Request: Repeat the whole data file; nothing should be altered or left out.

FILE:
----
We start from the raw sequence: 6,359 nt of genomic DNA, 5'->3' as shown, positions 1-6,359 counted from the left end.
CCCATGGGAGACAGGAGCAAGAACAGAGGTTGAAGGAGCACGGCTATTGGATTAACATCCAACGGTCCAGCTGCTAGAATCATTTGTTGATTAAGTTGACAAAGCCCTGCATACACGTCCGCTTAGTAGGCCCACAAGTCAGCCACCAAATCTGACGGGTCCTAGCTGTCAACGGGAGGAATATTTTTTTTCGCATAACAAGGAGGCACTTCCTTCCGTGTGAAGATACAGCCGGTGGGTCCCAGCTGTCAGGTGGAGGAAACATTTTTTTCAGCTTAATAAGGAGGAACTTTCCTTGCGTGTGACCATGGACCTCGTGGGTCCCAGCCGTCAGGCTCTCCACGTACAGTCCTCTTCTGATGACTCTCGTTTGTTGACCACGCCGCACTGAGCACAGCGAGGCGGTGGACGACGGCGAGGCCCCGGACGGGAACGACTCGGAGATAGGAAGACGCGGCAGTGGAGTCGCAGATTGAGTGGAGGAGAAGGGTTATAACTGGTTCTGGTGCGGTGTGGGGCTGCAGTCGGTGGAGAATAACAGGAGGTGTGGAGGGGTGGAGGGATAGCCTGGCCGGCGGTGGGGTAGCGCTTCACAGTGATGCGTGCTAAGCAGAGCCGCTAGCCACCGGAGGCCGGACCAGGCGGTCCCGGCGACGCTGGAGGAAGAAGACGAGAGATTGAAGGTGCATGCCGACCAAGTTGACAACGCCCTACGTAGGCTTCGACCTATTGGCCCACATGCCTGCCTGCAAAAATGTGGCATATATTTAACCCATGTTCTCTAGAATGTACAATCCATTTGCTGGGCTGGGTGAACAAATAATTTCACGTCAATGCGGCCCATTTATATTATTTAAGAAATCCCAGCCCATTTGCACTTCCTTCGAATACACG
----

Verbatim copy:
We start from the raw sequence: 6,359 nt of genomic DNA, 5'->3' as shown, positions 1-6,359 counted from the left end.
CCCATGGGAGACAGGAGCAAGAACAGAGGTTGAAGGAGCACGGCTATTGGATTAACATCCAACGGTCCAGCTGCTAGAATCATTTGTTGATTAAGTTGACAAAGCCCTGCATACACGTCCGCTTAGTAGGCCCACAAGTCAGCCACCAAATCTGACGGGTCCTAGCTGTCAACGGGAGGAATATTTTTTTTCGCATAACAAGGAGGCACTTCCTTCCGTGTGAAGATACAGCCGGTGGGTCCCAGCTGTCAGGTGGAGGAAACATTTTTTTCAGCTTAATAAGGAGGAACTTTCCTTGCGTGTGACCATGGACCTCGTGGGTCCCAGCCGTCAGGCTCTCCACGTACAGTCCTCTTCTGATGACTCTCGTTTGTTGACCACGCCGCACTGAGCACAGCGAGGCGGTGGACGACGGCGAGGCCCCGGACGGGAACGACTCGGAGATAGGAAGACGCGGCAGTGGAGTCGCAGATTGAGTGGAGGAGAAGGGTTATAACTGGTTCTGGTGCGGTGTGGGGCTGCAGTCGGTGGAGAATAACAGGAGGTGTGGAGGGGTGGAGGGATAGCCTGGCCGGCGGTGGGGTAGCGCTTCACAGTGATGCGTGCTAAGCAGAGCCGCTAGCCACCGGAGGCCGGACCAGGCGGTCCCGGCGACGCTGGAGGAAGAAGACGAGAGATTGAAGGTGCATGCCGACCAAGTTGACAACGCCCTACGTAGGCTTCGACCTATTGGCCCACATGCCTGCCTGCAAAAATGTGGCATATATTTAACCCATGTTCTCTAGAATGTACAATCCATTTGCTGGGCTGGGTGAACAAATAATTTCACGTCAATGCGGCCCATTTATATTATTTAAGAAATCCCAGCCCATTTGCACTTCCTTCGAATACACG